The restaurant is the perfect place to appeal to all our senses at one go.
WHEN gourmet indulgences dovetail with exquisite masterpieces, feasting pleasures prevail in the company of artistic treasures. A juxtaposition of appetite and sight, Fine Art Fine Dining, conjures a multi-sensory, epicurean delight.
The WAF Art Gallery’s novel “exhibition”, held in conjunction with the George Town Festival 2012, pairs the impressive artworks of 10 Latin American and Malaysian artists with the delectable cuisines of four leading establishments in Penang – Chez Weng, Hisago, Annabelle’s Place and Campbell House.
With art and space carefully chosen to complement each other, the spotlight is on a broad spectrum of cuisines and artistic styles. Though artwork in eateries is nothing new, the event is testament to the city’s growing, cultural sophistication as it celebrates the fourth anniversary of its Unesco World Heritage listing.
WAF’s director Brian Keh said the concept of art and food is rather common in the west, though only just catching on over here. Regardless, the intertwining elements represent a great opportunity to promote the arts and make it more accessible to the public, most of whom rarely set foot in actual galleries.
“The idea is for people to go around, sample different types of food, and admire different types of art. People in Penang have always loved their food, and this enhances the overall, dining experience.
“The artworks create a focal point within the restaurant, as one waits for their meal to arrive. Food is the soul of life, but art adds colour to it.
“Not everybody is keen on visiting an art gallery. Through this, they can do what they normally would, and spend time with the family over meals. If they see an art piece they like, they can then explore their interest further,” he said during the opening night at Chez Weng in mid-June.
The trendy, Western-contemporary restaurant, located in Precinct 10 at Tanjong Tokong, exhibits pieces by Venezuelan artists Jose E. Gonzalez, Jose Gotopo, Julian Villafane, Manuel Hernandez and Elvis Rosendo.
Gonzalez’s equine subjects stand out with their imaginative flamboyance. Immediately, one is drawn to their bold colours and triumphant undertones. Similarly, Gotopo makes use of intense hues for his avian subjects, though with thicker brush strokes.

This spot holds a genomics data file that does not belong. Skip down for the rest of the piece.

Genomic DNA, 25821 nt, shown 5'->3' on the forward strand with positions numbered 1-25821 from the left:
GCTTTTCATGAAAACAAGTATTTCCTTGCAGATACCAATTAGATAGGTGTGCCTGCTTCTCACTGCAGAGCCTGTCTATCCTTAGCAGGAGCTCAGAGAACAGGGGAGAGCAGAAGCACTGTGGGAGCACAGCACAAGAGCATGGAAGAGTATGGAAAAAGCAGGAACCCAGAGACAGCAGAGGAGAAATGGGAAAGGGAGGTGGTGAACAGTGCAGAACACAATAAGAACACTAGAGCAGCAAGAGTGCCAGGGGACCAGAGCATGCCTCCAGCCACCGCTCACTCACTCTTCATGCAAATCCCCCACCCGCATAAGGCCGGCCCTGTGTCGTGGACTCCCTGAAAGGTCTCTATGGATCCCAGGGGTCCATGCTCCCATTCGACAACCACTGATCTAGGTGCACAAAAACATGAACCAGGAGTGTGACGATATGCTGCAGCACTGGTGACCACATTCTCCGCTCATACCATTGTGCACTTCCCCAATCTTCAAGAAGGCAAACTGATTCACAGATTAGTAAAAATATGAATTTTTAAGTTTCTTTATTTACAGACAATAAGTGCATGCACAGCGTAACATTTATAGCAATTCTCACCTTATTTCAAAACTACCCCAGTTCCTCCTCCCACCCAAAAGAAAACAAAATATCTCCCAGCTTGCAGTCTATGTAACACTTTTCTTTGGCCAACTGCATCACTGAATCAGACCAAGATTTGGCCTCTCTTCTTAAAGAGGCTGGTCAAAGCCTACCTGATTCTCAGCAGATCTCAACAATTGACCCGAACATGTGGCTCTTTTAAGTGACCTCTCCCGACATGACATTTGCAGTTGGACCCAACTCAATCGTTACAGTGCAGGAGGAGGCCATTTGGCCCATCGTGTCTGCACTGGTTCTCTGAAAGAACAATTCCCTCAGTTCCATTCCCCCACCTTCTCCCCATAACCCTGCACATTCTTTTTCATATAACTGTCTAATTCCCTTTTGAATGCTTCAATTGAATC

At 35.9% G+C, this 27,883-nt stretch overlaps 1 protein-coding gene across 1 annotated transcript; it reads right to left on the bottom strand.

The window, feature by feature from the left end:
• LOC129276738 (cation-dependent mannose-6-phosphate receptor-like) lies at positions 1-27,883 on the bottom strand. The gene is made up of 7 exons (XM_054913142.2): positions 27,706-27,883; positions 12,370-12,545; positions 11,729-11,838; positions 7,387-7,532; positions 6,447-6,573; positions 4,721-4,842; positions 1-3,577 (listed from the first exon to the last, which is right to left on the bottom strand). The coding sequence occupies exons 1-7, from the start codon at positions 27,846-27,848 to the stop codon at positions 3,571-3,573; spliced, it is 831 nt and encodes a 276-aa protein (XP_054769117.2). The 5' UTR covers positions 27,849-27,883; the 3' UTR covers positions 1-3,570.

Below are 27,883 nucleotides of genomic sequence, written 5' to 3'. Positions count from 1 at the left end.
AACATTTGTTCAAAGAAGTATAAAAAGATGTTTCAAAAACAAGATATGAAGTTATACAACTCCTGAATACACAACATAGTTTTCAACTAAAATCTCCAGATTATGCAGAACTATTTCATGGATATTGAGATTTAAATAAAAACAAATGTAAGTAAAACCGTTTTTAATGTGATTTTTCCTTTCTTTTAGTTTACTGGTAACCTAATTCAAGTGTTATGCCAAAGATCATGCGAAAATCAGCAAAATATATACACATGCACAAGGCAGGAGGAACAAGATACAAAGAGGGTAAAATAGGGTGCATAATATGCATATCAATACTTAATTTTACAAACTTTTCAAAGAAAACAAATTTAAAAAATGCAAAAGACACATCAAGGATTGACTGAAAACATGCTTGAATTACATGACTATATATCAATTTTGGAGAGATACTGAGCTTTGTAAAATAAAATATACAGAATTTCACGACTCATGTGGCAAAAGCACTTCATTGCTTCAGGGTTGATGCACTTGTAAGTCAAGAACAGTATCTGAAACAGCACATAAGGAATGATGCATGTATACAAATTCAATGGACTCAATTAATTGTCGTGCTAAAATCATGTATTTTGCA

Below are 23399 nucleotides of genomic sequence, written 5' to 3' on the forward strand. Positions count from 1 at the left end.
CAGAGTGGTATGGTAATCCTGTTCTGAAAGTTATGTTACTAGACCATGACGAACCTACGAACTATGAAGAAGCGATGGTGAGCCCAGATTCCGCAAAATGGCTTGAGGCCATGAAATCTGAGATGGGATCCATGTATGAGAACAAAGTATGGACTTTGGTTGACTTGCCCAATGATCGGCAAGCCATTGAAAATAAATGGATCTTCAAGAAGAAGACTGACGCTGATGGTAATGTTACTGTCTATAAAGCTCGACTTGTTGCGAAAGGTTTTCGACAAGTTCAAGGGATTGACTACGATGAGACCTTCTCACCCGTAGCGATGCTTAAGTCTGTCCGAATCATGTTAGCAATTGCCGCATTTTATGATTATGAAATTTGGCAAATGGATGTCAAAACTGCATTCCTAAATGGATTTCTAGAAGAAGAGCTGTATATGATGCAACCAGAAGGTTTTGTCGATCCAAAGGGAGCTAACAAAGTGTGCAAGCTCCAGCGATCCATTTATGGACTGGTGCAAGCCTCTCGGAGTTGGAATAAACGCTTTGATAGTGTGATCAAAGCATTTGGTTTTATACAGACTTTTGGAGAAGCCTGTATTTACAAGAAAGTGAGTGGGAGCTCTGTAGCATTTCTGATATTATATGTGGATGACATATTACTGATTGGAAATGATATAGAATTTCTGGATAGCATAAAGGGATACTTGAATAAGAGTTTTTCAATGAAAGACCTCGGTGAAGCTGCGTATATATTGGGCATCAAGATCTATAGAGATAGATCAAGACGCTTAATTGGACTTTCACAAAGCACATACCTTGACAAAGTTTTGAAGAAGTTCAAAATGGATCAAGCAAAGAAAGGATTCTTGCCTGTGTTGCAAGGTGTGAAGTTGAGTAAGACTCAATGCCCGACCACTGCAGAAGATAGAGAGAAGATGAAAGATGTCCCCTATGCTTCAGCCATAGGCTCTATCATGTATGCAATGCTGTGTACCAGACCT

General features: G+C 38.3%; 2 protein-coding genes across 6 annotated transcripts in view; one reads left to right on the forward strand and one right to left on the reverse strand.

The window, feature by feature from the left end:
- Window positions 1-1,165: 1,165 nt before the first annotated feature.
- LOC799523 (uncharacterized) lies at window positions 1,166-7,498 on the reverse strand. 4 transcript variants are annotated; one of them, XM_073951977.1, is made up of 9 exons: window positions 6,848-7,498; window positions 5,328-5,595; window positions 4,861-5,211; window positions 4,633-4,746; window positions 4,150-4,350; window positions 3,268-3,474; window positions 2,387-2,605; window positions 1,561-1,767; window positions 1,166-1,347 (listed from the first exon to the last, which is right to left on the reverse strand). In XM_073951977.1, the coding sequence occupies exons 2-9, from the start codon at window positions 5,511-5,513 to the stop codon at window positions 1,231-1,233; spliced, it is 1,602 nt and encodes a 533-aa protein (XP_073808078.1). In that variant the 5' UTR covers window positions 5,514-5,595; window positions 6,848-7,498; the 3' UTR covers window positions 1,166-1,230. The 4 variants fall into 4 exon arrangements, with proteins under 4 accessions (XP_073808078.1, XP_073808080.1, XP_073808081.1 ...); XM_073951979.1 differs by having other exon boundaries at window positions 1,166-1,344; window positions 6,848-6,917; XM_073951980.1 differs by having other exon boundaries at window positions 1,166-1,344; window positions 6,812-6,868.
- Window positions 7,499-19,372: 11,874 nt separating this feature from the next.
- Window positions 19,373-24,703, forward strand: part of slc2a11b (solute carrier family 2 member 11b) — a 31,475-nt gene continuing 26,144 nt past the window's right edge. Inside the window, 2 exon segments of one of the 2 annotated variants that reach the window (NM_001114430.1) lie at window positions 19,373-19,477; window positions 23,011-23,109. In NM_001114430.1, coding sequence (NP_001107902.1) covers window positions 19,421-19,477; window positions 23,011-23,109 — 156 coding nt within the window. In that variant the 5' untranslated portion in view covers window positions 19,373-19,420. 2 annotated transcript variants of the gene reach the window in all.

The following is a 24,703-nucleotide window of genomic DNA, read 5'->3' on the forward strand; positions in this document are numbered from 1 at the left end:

Villafane and Hernandez both gravitate towards the abstract, the former with humanoid forms, while the latter focuses on animals. Rosendo completes the quintet with his contemporary realistic portrait of renowned English film director, Alfred Hitchcock.
Chez Weng restaurant manager Tristan Navarednam drew some similarities between art and food, pointing out that they both take lots of time, dedication and passion to perfect. Both being works of art – one literally, the other metaphorically – he is pleased that Penangites are increasingly more appreciative of art, to complement their penchant for food.
Art is part of life
Over at Annabelle’s Place in Lembah Permai, a quaint, cottage-styled café purveying fine foods, coffee and tea, one once again finds the works of Hernandez, but this time complemented by local counterpart Esther Geh.
Hernandez’s whimsical, animal depictions seem tailor-made for the suburbian establishment’s serene setting which overlooks lush, green fields. Geh’s gentle yet detailed depictions of flora, in particular the Hydrangea flower, perfectly complement the café’s popular, traditional English afternoon tea offerings and countryside ambience.
Owner Annabelle Teow, who has regulars hooked on her homemade cookies and scones, reasons that just like her favourite Hydrangea plant, food is elevated to a higher level when one invests copious amounts of tender loving care into making it.
“On my travels around Britain and Europe, I find that art is an inseparable component of people’s lives. This exhibition mirrors that, and gives everyday dining a more refined and prestigious feel,” she opined.